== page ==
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Upgrading the College Diet: Coffee

once and future at Flickr

According to the 2008 National Coffee Drinking Trends Summary, young adults (age 18-24) who drink coffee consume an average of 3.2 cups a day. I completely represent this statistic. I often drink multiple cups of coffee in the morning to get me going, and sometimes require a booster cup in the afternoon to keep up my momentum. Most of the college students and young professionals that I know have a similar routine. For most us, coffee is not a want, but a need: it makes us more alert, and it helps to be more focused and productive when we study or tackle a project.

I’ve tried to reduce my daily coffee intake, and even quit, because coffee stains my teeth an lingers on my breath far longer than I’d like it to. However, I always wave the white flag after 48 hours and, with twitching hands, exhume my coffee pot from the depths of my pantry so that I can get my caffeine fix. Addiction is rough.

Since I don’t have it in me to drink less, I always make an effort to drink smart. For me, this means thinking green every time I buy, carry, or discard my cup o’ joe. Environmentally sustainable coffee has positive impact on all levels of industry: relevant farming practices clear less land and increase the amount of viable animal habitats; the omission of pesticides and other chemicals used to grow coffee crops helps improve the health of watersheds, animals, and workers; fair-trading practices ensure that farmers are paid a fair price for their coffee beans, which means that they need less land to sustain their livelihoods and can leave more natural habitats untouched.

“Green,” “organic,” and “fair trade” are buzz words that are often associated with tree huggers and hippies. For this reason, you might think that the only place to find a mug of eco-friendly java is at the tiny, independently-run college café in your town. Not true. While I advocate in supporting local business, I also think it should be known that many green coffee chains exists at the state, national and international level. This includes the biggest and baddest of them all, Starbucks. Starbucks, the largest coffeehouse company in the world, is also major proponent of corporate social and environmental responsibility. Following Starbucks Shared Planet ethical sourcing principals, the company bought 295 million pounds of responsibly grown and ethical traded coffee in 2008. They hope to increase that figure, which was 75% of their total annual coffee purchases, to 100% by 2015. Beyond their beans, Starbucks is striving to have 100% of their single-use cups made of recyclable materials by 2012, and some participating Starbucks locations currently reward patrons who bring in reusable tumblers with a $0.10 discount off of their beverages. The company also boasts a hodgepodge of other eco-friendly accomplishments, from the initiation of their Farmer Support Centers to the construction of a “green” Seattle store that incorporates environmentally smart design features.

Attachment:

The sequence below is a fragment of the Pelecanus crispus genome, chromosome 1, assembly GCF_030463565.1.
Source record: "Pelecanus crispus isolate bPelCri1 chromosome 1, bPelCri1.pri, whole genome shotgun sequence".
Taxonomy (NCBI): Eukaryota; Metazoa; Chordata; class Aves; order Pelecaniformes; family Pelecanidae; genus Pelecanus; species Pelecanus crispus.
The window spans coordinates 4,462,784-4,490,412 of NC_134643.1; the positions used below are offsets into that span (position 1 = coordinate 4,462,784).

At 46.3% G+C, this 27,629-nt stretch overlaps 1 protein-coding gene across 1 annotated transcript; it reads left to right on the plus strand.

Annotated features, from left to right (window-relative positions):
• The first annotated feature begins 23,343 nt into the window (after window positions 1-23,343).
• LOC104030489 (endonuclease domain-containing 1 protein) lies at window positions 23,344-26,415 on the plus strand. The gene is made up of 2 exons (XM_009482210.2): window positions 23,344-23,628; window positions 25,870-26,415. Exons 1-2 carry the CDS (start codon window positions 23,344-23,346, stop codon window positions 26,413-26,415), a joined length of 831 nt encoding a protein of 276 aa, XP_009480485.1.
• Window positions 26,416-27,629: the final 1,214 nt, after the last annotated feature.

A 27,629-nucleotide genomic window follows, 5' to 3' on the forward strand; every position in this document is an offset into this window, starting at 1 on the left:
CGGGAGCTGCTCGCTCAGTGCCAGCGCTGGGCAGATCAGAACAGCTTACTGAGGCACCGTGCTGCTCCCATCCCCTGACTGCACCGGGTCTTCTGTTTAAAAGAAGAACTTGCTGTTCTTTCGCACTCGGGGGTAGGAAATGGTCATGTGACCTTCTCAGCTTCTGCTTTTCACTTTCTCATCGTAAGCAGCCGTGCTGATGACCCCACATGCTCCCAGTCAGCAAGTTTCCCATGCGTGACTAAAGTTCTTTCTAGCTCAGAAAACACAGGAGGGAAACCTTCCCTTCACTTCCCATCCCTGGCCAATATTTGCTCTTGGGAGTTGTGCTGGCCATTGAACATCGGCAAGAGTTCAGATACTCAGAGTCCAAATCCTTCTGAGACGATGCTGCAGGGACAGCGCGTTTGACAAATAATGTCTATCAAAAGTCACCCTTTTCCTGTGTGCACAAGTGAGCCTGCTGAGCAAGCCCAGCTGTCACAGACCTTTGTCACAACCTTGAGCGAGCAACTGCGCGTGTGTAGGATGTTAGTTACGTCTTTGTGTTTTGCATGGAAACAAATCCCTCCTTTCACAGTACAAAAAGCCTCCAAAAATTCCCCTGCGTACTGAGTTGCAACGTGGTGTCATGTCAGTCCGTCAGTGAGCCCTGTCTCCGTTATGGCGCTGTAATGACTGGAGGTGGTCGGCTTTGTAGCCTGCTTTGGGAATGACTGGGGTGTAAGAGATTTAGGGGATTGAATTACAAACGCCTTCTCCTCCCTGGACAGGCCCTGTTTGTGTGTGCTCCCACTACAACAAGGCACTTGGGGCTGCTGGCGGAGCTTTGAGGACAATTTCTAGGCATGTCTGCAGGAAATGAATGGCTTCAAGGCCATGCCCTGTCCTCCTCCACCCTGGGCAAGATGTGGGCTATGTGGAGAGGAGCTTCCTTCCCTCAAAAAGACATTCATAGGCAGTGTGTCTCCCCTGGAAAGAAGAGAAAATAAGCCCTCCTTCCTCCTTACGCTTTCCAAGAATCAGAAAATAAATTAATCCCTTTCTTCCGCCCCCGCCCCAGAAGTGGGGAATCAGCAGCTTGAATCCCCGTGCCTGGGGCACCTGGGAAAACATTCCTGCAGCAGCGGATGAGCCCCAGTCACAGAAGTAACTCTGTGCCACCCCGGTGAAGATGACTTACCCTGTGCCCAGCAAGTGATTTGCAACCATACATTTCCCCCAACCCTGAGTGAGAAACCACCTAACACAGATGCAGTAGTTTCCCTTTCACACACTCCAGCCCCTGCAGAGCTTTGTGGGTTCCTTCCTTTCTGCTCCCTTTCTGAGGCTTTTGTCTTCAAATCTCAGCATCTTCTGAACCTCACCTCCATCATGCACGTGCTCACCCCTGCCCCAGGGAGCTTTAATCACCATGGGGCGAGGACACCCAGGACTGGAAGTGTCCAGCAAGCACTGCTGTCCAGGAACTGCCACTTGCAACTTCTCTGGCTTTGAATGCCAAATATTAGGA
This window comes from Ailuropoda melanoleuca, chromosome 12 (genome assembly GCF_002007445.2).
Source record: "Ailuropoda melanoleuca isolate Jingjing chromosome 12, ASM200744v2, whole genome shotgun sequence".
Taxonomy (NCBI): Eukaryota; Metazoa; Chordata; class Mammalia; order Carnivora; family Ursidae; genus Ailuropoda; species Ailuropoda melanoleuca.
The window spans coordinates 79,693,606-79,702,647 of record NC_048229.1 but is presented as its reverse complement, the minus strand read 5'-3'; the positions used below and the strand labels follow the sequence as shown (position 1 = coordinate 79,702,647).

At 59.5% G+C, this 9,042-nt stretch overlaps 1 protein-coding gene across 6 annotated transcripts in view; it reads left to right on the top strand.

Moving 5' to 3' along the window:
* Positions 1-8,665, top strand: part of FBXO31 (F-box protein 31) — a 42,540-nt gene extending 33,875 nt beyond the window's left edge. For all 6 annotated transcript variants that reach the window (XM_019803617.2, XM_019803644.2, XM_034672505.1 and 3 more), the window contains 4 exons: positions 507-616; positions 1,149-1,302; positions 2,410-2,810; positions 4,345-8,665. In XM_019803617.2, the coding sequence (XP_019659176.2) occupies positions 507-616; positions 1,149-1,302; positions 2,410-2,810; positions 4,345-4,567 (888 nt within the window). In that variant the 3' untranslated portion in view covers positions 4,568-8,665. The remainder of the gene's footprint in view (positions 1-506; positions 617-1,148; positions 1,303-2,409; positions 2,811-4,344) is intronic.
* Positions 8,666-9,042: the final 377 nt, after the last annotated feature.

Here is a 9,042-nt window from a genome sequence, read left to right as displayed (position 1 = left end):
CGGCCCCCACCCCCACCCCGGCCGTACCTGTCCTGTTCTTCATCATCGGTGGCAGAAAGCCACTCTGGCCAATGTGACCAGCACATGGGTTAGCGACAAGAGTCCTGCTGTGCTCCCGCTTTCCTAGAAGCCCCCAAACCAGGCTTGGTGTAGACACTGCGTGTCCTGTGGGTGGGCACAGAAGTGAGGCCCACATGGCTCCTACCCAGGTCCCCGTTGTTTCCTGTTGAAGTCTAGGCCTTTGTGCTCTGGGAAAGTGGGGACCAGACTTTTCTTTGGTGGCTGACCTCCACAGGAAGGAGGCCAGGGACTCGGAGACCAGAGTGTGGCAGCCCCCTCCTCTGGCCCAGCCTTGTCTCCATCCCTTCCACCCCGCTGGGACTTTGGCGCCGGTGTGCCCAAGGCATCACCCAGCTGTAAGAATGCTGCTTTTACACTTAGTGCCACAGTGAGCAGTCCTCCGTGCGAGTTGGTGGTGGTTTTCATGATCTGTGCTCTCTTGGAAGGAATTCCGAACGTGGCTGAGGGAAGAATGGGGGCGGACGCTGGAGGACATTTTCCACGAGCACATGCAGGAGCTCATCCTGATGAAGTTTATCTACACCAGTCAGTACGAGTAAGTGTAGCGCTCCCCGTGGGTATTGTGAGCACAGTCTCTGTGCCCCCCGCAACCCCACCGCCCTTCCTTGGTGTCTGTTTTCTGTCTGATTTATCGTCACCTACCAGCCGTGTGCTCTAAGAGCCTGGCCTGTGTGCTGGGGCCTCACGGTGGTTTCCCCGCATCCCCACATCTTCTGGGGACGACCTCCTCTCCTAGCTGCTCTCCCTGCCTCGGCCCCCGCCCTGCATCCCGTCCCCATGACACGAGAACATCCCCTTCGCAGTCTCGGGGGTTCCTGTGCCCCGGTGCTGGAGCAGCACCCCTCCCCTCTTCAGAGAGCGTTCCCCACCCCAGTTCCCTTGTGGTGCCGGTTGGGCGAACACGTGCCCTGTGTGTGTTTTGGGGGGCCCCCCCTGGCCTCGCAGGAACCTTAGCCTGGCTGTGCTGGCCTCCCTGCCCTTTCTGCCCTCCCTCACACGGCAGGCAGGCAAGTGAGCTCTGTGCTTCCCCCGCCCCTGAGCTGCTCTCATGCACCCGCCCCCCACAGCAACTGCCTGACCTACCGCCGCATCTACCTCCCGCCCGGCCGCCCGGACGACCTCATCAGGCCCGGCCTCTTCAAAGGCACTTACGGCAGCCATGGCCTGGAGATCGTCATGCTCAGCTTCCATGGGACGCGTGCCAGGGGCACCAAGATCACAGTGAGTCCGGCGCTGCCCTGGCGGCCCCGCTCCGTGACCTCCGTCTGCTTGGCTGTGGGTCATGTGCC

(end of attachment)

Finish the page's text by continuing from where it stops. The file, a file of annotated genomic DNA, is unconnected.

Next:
If coffee shops aren’t your thing (or, if frequenting them falls outside of your budget) don’t fret—you can still be an environmental steward while brewing at home. Planet Green offers some great recommendations for how you can “green up” your home coffee regimen (For example, did you know that used coffee grounds can be used as compost material? I didn’t). The site also provides links to some other great resources pertaining to green coffee and tea.

Happy brewing!

6 comments
  1. greg

    Just to be clear, “Fair Trade” is an economic program, not an environmental one. It is no more environmental, or “green”, than offering microloans to the rural poor in India.

    By treating the two issues interchangeably — global poverty and the environment — you essentially dilute the value of either.

  2. Camille Rogers

    Greg, thank you for your feedback.

    You are correct when you say that “fair trade” and “green” are not interchangeable terms. It was not my goal to suggest otherwise.

    I am aware that, unlike the bird-friendly and organic farming practices, fair trading practices do not have a direct impact on the environment. However, fair trading practices do have an INDIRECT impact on the environment; as mentioned in the third paragraph, when farmers are paid a fair price for their coffee beans, they need less land to sustain their livelihoods and can leave more natural habitats untouched.

    In my opinion, fair trade is not a green practice, but it is a significant component of a green issue.

  3. Boresha Coffee

    That’s funny you mentioning the coffee grounds for compost thing. I remember reading an article somewhere mentioning that. I had also read that coffee grounds combined with orange peel or something like that can be used in your garden or flower bed as a deterrent to keep cats from using it as a “restroom” ;) . And as far as college students drinking a lot of coffee, it beats drinking high calorie sodas so long as it isnt the 500+ calorie laden frappucinos, caramel mochas and God know what other concoctions . Sorry for the long comment. Fun topic and post.

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